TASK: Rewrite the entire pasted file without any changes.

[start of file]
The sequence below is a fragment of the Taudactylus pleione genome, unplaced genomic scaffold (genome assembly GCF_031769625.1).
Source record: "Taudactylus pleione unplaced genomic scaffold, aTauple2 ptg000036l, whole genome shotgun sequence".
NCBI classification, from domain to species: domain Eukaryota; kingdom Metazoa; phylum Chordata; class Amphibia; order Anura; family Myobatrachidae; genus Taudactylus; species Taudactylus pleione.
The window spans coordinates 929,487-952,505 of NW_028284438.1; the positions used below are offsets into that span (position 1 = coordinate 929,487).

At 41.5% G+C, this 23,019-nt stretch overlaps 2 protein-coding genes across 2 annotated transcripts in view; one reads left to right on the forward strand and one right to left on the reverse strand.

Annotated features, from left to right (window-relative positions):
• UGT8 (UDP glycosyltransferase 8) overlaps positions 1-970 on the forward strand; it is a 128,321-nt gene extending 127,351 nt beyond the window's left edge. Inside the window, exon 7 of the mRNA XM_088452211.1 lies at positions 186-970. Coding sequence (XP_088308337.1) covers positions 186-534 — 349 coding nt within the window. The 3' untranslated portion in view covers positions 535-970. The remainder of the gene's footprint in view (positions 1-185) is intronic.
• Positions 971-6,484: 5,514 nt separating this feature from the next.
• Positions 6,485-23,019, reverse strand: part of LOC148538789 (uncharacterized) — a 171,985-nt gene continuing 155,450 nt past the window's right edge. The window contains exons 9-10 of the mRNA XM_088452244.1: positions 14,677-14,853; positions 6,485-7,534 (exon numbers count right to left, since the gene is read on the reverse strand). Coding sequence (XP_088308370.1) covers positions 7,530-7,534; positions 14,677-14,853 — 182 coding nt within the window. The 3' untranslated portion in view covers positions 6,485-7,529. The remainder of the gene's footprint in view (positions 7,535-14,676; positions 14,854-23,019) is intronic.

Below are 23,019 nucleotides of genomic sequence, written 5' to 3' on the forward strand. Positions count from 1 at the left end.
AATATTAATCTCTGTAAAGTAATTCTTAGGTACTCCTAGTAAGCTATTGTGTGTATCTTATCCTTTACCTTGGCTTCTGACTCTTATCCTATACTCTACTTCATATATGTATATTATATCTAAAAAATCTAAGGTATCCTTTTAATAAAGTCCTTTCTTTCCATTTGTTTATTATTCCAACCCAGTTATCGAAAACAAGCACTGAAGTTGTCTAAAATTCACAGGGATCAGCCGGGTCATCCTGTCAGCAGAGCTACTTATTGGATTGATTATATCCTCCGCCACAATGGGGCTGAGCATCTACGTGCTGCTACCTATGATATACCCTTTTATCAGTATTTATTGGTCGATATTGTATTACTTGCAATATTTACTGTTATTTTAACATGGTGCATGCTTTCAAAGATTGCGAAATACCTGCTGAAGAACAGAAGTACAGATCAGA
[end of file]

The sequence below is a fragment of the Taudactylus pleione genome, unplaced genomic scaffold (genome assembly GCF_031769625.1).
Source record: "Taudactylus pleione unplaced genomic scaffold, aTauple2 ptg000036l, whole genome shotgun sequence".
NCBI classification, from domain to species: domain Eukaryota; kingdom Metazoa; phylum Chordata; class Amphibia; order Anura; family Myobatrachidae; genus Taudactylus; species Taudactylus pleione.
The window spans coordinates 929,487-952,505 of NW_028284438.1; the positions used below are offsets into that span (position 1 = coordinate 929,487).

At 41.5% G+C, this 23,019-nt stretch overlaps 2 protein-coding genes across 2 annotated transcripts in view; one reads left to right on the forward strand and one right to left on the reverse strand.

Annotated features, from left to right (window-relative positions):
• UGT8 (UDP glycosyltransferase 8) overlaps positions 1-970 on the forward strand; it is a 128,321-nt gene extending 127,351 nt beyond the window's left edge. Inside the window, exon 7 of the mRNA XM_088452211.1 lies at positions 186-970. Coding sequence (XP_088308337.1) covers positions 186-534 — 349 coding nt within the window. The 3' untranslated portion in view covers positions 535-970. The remainder of the gene's footprint in view (positions 1-185) is intronic.
• Positions 971-6,484: 5,514 nt separating this feature from the next.
• Positions 6,485-23,019, reverse strand: part of LOC148538789 (uncharacterized) — a 171,985-nt gene continuing 155,450 nt past the window's right edge. The window contains exons 9-10 of the mRNA XM_088452244.1: positions 14,677-14,853; positions 6,485-7,534 (exon numbers count right to left, since the gene is read on the reverse strand). Coding sequence (XP_088308370.1) covers positions 7,530-7,534; positions 14,677-14,853 — 182 coding nt within the window. The 3' untranslated portion in view covers positions 6,485-7,529. The remainder of the gene's footprint in view (positions 7,535-14,676; positions 14,854-23,019) is intronic.

Below are 23,019 nucleotides of genomic sequence, written 5' to 3' on the forward strand. Positions count from 1 at the left end.
AATATTAATCTCTGTAAAGTAATTCTTAGGTACTCCTAGTAAGCTATTGTGTGTATCTTATCCTTTACCTTGGCTTCTGACTCTTATCCTATACTCTACTTCATATATGTATATTATATCTAAAAAATCTAAGGTATCCTTTTAATAAAGTCCTTTCTTTCCATTTGTTTATTATTCCAACCCAGTTATCGAAAACAAGCACTGAAGTTGTCTAAAATTCACAGGGATCAGCCGGGTCATCCTGTCAGCAGAGCTACTTATTGGATTGATTATATCCTCCGCCACAATGGGGCTGAGCATCTACGTGCTGCTACCTATGATATACCCTTTTATCAGTATTTATTGGTCGATATTGTATTACTTGCAATATTTACTGTTATTTTAACATGGTGCATGCTTTCAAAGATTGCGAAATACCTGCTGAAGAACAGAAGTACAGATCAGA